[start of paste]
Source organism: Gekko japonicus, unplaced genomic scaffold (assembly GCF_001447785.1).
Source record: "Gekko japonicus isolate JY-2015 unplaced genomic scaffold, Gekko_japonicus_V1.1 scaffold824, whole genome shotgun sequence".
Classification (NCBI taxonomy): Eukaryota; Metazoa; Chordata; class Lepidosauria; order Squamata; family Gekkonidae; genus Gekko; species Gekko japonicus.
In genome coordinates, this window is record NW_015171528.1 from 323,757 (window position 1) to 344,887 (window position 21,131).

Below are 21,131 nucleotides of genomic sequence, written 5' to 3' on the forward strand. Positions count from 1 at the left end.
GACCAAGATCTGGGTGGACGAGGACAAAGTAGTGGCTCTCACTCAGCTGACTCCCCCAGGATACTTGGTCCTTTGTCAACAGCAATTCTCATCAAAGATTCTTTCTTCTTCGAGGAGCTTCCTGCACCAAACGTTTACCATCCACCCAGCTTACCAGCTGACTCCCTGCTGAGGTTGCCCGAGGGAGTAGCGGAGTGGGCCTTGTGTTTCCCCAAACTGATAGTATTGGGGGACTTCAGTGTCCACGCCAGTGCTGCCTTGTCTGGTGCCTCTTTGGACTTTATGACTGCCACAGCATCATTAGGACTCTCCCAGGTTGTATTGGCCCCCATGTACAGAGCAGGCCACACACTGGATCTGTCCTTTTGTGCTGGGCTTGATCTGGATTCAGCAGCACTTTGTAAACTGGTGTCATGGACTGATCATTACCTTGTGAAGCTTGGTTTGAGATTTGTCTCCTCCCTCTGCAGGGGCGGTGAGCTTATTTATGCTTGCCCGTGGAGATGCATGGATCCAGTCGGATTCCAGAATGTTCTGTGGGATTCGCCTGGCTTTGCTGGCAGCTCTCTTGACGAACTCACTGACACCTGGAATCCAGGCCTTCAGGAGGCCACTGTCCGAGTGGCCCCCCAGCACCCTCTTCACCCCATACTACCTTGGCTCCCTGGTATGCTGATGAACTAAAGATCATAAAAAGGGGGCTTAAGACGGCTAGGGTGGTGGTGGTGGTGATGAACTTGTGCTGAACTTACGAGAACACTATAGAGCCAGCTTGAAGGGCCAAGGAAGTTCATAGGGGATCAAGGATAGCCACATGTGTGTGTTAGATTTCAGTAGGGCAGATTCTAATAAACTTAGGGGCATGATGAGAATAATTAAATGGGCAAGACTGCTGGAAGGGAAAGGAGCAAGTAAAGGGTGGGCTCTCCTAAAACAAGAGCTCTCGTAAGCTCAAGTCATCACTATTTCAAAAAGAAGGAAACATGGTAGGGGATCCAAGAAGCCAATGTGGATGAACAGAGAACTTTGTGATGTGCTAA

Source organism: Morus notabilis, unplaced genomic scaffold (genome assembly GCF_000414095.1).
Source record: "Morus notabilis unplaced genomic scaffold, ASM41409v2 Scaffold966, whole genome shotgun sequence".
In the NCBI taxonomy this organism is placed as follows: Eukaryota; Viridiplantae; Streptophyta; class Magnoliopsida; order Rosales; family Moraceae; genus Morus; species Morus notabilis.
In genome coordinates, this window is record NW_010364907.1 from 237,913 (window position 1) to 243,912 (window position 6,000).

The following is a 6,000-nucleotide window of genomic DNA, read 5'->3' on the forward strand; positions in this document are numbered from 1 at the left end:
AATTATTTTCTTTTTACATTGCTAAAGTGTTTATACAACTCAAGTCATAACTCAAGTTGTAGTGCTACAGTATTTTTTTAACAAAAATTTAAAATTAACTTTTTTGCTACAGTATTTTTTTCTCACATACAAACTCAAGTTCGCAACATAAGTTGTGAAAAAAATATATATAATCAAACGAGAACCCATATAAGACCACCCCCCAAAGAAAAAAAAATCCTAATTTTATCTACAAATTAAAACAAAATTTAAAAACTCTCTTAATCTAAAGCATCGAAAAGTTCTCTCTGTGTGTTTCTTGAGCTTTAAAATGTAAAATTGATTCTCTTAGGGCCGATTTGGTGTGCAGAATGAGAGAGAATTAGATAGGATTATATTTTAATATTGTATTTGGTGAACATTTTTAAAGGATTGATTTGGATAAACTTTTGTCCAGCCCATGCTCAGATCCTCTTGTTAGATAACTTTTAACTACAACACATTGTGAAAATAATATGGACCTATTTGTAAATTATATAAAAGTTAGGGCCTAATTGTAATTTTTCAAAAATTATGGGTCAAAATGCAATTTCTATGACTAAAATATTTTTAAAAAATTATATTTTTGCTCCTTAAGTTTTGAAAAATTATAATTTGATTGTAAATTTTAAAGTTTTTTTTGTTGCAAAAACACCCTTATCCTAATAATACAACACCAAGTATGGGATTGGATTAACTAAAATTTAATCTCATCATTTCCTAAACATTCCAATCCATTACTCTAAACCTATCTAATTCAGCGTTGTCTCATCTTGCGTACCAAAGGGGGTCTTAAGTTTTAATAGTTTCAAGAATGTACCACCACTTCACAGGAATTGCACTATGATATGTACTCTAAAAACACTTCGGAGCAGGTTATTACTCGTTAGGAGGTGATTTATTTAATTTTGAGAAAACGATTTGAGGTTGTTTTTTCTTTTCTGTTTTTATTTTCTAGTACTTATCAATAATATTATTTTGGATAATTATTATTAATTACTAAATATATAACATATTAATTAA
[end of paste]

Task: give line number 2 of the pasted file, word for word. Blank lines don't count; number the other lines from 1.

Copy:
Source record: "Gekko japonicus isolate JY-2015 unplaced genomic scaffold, Gekko_japonicus_V1.1 scaffold824, whole genome shotgun sequence".